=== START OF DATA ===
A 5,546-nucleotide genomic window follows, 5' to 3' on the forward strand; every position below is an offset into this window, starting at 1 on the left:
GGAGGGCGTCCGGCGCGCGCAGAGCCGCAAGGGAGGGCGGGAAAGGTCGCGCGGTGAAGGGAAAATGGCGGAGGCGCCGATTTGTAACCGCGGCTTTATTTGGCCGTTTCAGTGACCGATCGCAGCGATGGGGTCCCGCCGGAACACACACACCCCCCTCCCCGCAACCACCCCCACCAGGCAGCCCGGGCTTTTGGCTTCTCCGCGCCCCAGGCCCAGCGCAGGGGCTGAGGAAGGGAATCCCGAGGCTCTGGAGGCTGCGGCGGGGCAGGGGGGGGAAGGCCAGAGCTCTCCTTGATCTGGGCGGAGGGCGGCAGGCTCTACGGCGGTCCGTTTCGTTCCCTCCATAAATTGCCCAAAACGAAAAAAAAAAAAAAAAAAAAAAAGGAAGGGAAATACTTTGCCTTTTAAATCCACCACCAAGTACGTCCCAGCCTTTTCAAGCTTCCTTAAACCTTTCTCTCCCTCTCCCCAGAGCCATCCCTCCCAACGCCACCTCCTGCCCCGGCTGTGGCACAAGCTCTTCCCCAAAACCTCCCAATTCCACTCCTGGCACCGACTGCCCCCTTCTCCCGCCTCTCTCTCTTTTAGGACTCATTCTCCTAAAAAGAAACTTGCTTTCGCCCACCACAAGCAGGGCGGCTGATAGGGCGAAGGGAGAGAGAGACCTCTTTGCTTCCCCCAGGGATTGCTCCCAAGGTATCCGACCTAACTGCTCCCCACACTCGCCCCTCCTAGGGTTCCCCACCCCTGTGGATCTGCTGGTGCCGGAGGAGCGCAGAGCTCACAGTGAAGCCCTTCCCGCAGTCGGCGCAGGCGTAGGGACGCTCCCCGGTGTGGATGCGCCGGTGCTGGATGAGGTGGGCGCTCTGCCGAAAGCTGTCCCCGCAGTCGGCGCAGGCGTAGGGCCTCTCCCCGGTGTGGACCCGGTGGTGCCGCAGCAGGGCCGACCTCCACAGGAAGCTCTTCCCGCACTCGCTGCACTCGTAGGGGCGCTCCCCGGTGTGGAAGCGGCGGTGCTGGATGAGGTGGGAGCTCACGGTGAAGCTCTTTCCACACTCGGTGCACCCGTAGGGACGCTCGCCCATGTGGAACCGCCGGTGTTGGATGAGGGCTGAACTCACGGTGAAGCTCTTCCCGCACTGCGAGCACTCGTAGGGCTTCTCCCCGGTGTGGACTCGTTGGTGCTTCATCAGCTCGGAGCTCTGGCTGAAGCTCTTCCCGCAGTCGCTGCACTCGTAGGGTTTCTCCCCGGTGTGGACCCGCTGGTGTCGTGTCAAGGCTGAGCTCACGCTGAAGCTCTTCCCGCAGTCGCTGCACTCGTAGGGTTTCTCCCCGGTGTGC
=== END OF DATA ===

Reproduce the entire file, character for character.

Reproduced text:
A 5,546-nucleotide genomic window follows, 5' to 3' on the forward strand; every position below is an offset into this window, starting at 1 on the left:
GGAGGGCGTCCGGCGCGCGCAGAGCCGCAAGGGAGGGCGGGAAAGGTCGCGCGGTGAAGGGAAAATGGCGGAGGCGCCGATTTGTAACCGCGGCTTTATTTGGCCGTTTCAGTGACCGATCGCAGCGATGGGGTCCCGCCGGAACACACACACCCCCCTCCCCGCAACCACCCCCACCAGGCAGCCCGGGCTTTTGGCTTCTCCGCGCCCCAGGCCCAGCGCAGGGGCTGAGGAAGGGAATCCCGAGGCTCTGGAGGCTGCGGCGGGGCAGGGGGGGGAAGGCCAGAGCTCTCCTTGATCTGGGCGGAGGGCGGCAGGCTCTACGGCGGTCCGTTTCGTTCCCTCCATAAATTGCCCAAAACGAAAAAAAAAAAAAAAAAAAAAAAGGAAGGGAAATACTTTGCCTTTTAAATCCACCACCAAGTACGTCCCAGCCTTTTCAAGCTTCCTTAAACCTTTCTCTCCCTCTCCCCAGAGCCATCCCTCCCAACGCCACCTCCTGCCCCGGCTGTGGCACAAGCTCTTCCCCAAAACCTCCCAATTCCACTCCTGGCACCGACTGCCCCCTTCTCCCGCCTCTCTCTCTTTTAGGACTCATTCTCCTAAAAAGAAACTTGCTTTCGCCCACCACAAGCAGGGCGGCTGATAGGGCGAAGGGAGAGAGAGACCTCTTTGCTTCCCCCAGGGATTGCTCCCAAGGTATCCGACCTAACTGCTCCCCACACTCGCCCCTCCTAGGGTTCCCCACCCCTGTGGATCTGCTGGTGCCGGAGGAGCGCAGAGCTCACAGTGAAGCCCTTCCCGCAGTCGGCGCAGGCGTAGGGACGCTCCCCGGTGTGGATGCGCCGGTGCTGGATGAGGTGGGCGCTCTGCCGAAAGCTGTCCCCGCAGTCGGCGCAGGCGTAGGGCCTCTCCCCGGTGTGGACCCGGTGGTGCCGCAGCAGGGCCGACCTCCACAGGAAGCTCTTCCCGCACTCGCTGCACTCGTAGGGGCGCTCCCCGGTGTGGAAGCGGCGGTGCTGGATGAGGTGGGAGCTCACGGTGAAGCTCTTTCCACACTCGGTGCACCCGTAGGGACGCTCGCCCATGTGGAACCGCCGGTGTTGGATGAGGGCTGAACTCACGGTGAAGCTCTTCCCGCACTGCGAGCACTCGTAGGGCTTCTCCCCGGTGTGGACTCGTTGGTGCTTCATCAGCTCGGAGCTCTGGCTGAAGCTCTTCCCGCAGTCGCTGCACTCGTAGGGTTTCTCCCCGGTGTGGACCCGCTGGTGTCGTGTCAAGGCTGAGCTCACGCTGAAGCTCTTCCCGCAGTCGCTGCACTCGTAGGGTTTCTCCCCGGTGTGC